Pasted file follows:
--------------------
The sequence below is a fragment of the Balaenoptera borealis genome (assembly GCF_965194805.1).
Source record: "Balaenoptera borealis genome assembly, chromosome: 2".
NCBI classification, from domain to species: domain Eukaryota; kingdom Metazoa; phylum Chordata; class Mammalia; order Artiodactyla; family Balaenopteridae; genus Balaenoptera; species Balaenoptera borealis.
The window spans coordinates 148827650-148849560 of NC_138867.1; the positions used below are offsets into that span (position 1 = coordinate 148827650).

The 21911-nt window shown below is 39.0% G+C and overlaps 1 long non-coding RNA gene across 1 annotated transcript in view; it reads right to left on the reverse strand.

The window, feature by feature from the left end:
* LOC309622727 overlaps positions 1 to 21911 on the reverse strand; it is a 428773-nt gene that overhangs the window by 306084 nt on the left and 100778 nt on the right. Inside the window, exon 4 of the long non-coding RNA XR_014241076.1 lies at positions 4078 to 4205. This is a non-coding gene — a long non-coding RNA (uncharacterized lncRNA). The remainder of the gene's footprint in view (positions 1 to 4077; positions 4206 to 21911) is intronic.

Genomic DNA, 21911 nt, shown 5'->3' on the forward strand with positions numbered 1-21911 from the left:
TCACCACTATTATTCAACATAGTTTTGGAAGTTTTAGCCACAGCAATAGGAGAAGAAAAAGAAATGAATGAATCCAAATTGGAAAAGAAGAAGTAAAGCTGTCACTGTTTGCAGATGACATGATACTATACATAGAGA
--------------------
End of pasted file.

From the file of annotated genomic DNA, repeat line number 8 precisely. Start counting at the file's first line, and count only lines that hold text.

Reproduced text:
Genomic DNA, 21911 nt, shown 5'->3' on the forward strand with positions numbered 1-21911 from the left: